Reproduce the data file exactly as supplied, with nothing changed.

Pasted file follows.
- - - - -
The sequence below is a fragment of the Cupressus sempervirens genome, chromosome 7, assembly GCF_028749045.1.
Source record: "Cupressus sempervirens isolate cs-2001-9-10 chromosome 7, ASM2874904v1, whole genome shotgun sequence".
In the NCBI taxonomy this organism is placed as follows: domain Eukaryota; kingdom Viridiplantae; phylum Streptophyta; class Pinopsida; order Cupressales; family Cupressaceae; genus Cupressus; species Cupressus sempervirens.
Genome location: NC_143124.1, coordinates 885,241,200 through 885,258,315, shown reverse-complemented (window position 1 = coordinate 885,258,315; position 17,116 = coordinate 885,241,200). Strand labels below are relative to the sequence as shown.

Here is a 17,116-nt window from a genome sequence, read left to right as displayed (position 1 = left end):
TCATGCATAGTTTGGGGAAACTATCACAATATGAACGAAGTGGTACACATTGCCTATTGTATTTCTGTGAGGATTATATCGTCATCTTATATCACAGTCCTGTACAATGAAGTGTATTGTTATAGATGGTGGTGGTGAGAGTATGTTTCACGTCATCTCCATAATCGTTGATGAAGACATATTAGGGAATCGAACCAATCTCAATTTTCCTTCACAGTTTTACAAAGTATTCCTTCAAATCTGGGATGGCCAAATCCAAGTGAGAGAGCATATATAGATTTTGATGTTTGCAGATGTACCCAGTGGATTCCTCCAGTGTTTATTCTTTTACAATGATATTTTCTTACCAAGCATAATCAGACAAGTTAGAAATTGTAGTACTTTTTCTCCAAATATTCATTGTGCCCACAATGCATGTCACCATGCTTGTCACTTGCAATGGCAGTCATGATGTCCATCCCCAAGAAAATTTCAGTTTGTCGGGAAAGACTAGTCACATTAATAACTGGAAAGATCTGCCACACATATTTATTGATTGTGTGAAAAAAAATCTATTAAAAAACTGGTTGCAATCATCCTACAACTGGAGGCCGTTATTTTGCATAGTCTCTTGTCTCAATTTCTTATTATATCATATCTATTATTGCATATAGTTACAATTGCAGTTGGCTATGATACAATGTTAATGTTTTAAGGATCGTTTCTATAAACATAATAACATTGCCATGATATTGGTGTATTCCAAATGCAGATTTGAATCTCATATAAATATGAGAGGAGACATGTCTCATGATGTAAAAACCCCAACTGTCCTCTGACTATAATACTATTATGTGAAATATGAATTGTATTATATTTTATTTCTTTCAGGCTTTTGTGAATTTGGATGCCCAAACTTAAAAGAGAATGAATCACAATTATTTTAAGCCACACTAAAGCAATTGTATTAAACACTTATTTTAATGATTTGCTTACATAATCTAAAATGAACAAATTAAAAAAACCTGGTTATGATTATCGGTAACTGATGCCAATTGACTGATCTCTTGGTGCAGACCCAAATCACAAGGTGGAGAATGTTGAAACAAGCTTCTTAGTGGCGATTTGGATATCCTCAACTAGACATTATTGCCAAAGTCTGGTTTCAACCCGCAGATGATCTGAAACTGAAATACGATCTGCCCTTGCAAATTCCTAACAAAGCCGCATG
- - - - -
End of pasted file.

The sequence below is a fragment of the Cupressus sempervirens genome, chromosome 7, assembly GCF_028749045.1.
Source record: "Cupressus sempervirens isolate cs-2001-9-10 chromosome 7, ASM2874904v1, whole genome shotgun sequence".
In the NCBI taxonomy this organism is placed as follows: domain Eukaryota; kingdom Viridiplantae; phylum Streptophyta; class Pinopsida; order Cupressales; family Cupressaceae; genus Cupressus; species Cupressus sempervirens.
Genome location: NC_143124.1, coordinates 885,241,200 through 885,258,315, shown reverse-complemented (window position 1 = coordinate 885,258,315; position 17,116 = coordinate 885,241,200). Strand labels below are relative to the sequence as shown.

Here is a 17,116-nt window from a genome sequence, read left to right as displayed (position 1 = left end):
TCATGCATAGTTTGGGGAAACTATCACAATATGAACGAAGTGGTACACATTGCCTATTGTATTTCTGTGAGGATTATATCGTCATCTTATATCACAGTCCTGTACAATGAAGTGTATTGTTATAGATGGTGGTGGTGAGAGTATGTTTCACGTCATCTCCATAATCGTTGATGAAGACATATTAGGGAATCGAACCAATCTCAATTTTCCTTCACAGTTTTACAAAGTATTCCTTCAAATCTGGGATGGCCAAATCCAAGTGAGAGAGCATATATAGATTTTGATGTTTGCAGATGTACCCAGTGGATTCCTCCAGTGTTTATTCTTTTACAATGATATTTTCTTACCAAGCATAATCAGACAAGTTAGAAATTGTAGTACTTTTTCTCCAAATATTCATTGTGCCCACAATGCATGTCACCATGCTTGTCACTTGCAATGGCAGTCATGATGTCCATCCCCAAGAAAATTTCAGTTTGTCGGGAAAGACTAGTCACATTAATAACTGGAAAGATCTGCCACACATATTTATTGATTGTGTGAAAAAAAATCTATTAAAAAACTGGTTGCAATCATCCTACAACTGGAGGCCGTTATTTTGCATAGTCTCTTGTCTCAATTTCTTATTATATCATATCTATTATTGCATATAGTTACAATTGCAGTTGGCTATGATACAATGTTAATGTTTTAAGGATCGTTTCTATAAACATAATAACATTGCCATGATATTGGTGTATTCCAAATGCAGATTTGAATCTCATATAAATATGAGAGGAGACATGTCTCATGATGTAAAAACCCCAACTGTCCTCTGACTATAATACTATTATGTGAAATATGAATTGTATTATATTTTATTTCTTTCAGGCTTTTGTGAATTTGGATGCCCAAACTTAAAAGAGAATGAATCACAATTATTTTAAGCCACACTAAAGCAATTGTATTAAACACTTATTTTAATGATTTGCTTACATAATCTAAAATGAACAAATTAAAAAAACCTGGTTATGATTATCGGTAACTGATGCCAATTGACTGATCTCTTGGTGCAGACCCAAATCACAAGGTGGAGAATGTTGAAACAAGCTTCTTAGTGGCGATTTGGATATCCTCAACTAGACATTATTGCCAAAGTCTGGTTTCAACCCGCAGATGATCTGAAACTGAAATACGATCTGCCCTTGCAAATTCCTAACAAAGCCGCATG